Over 40 percent of people suffering from drug addiction also have a mental health condition, according to the Surgeon General, whether that’s an eating disorder, chronic depression or anxiety, or post-traumatic stress disorder (PTSD). Physical illness is common as well. “These can also trigger a relapse into the substance, sometimes to self-medicate, or sometimes just to relieve the pain,” McLellan says.
What are the warning signs of a drug relapse?
If you’re concerned that a loved one in recovery may be in danger of relapsing, keep an eye out for major changes in mood or behaviour, including hanging around certain friends or going to places they used to frequent when using drugs, says McLellan. Significant life changes, including the loss of a job or end of a romantic relationship, can also be triggers. “These are all loss of ‘recovery capital’ that protect and sustain recovery,” he explains. “When you lose all the things that keep you functioning normally, that’s not good for anybody, but that’s a special threat for a person in recovery.”
According to the American Addiction Centers, other warning signs can include:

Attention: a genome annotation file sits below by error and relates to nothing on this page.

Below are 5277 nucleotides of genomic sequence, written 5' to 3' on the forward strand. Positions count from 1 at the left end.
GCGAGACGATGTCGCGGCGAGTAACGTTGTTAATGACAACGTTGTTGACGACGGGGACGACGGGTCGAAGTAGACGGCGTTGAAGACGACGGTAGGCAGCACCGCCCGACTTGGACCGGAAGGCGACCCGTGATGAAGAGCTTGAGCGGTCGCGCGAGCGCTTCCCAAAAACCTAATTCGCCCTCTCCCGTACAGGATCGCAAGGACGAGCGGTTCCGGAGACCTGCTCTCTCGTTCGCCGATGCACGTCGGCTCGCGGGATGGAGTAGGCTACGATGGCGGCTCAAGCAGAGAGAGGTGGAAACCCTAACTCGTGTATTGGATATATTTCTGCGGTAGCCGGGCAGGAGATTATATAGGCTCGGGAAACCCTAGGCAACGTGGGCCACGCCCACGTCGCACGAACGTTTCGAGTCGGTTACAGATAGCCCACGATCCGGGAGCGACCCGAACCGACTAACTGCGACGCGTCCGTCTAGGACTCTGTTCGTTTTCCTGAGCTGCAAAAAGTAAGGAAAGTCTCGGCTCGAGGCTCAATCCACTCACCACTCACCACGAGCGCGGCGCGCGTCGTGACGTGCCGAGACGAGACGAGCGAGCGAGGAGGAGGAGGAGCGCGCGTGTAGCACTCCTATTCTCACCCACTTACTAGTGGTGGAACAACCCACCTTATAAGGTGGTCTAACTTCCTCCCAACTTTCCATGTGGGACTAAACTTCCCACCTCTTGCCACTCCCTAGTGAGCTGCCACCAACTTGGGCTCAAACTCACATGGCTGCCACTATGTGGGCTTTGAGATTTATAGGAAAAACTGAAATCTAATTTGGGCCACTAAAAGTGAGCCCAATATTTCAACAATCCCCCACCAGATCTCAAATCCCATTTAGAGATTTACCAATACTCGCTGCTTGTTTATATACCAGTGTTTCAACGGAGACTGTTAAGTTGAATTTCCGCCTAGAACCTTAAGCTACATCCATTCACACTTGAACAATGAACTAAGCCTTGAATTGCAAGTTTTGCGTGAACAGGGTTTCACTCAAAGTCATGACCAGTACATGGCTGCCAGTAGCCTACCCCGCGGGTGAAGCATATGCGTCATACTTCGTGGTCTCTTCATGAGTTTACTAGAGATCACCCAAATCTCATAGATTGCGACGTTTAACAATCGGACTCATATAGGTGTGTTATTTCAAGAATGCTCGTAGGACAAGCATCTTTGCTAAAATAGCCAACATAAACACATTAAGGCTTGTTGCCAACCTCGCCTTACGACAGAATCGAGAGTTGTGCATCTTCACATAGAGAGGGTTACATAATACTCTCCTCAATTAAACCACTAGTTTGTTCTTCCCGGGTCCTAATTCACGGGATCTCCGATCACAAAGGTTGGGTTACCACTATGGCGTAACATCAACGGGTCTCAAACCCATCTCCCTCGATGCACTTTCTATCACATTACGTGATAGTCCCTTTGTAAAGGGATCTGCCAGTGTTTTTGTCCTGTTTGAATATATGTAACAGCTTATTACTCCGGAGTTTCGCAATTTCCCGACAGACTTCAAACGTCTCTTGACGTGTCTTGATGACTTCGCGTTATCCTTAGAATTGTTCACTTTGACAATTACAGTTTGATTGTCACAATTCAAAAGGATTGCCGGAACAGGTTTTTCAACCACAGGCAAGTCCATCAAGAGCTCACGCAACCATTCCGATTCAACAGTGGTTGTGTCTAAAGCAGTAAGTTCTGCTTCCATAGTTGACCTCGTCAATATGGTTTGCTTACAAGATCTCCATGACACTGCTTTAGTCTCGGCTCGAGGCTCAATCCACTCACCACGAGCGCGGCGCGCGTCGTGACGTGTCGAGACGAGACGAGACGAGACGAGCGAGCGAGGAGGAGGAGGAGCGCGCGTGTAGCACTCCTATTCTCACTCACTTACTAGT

How to help a recovering addict
Because recovering drug addicts are most vulnerable in the first month or two after receiving treatment in a recovery program, they must get involved with some kind of recovery support organisation like Narcotics Anonymous or SMART Recovery, McLellan emphasises. “These are groups of peers who have also undergone this and can do things doctors and healthcare professionals can’t do,” he says. “They’ll meet you for coffee, help you get an apartment, introduce you to a girlfriend or boyfriend who isn’t a substance user. They’ll do all kinds of things, and that’s a very powerful aid to continued sobriety and recovery.”
Family members should take a very active role in their loved one’s recovery. In addition to supporting the person, they should also make sure that they’re still attending their support group. “That external view of watching a person during this vulnerable period helps them begin a new lifestyle that’s dedicated to supporting healthy living instead of a drug habit,” McLellan says.
As the person begins to build more recovery time and “recovery capital”—finding a job, resuming supportive relationships, maintaining good health—the threat of relapses reduces drastically, says McLellan. It doesn’t go to zero (again, there’s no cure), but it’s very unlikely that after an extended period of successful recovery, someone will return to social substance use.
“You can be in stable recovery the rest of your life, very happily. It’s not like you’re gripping your chair with bullets of sweat on your forehead, hoping you don’t go back to alcohol or drug use,” McLellan explains. With the proper treatment, management, and ongoing support system, people in recovery often go on to live happy, successful lives.
If you or someone you know is struggling with substance abuse or addiction, call Lifeline on 13 11 14 or Family Drug Support on 1300 368 186.
This article originally appeared on Prevention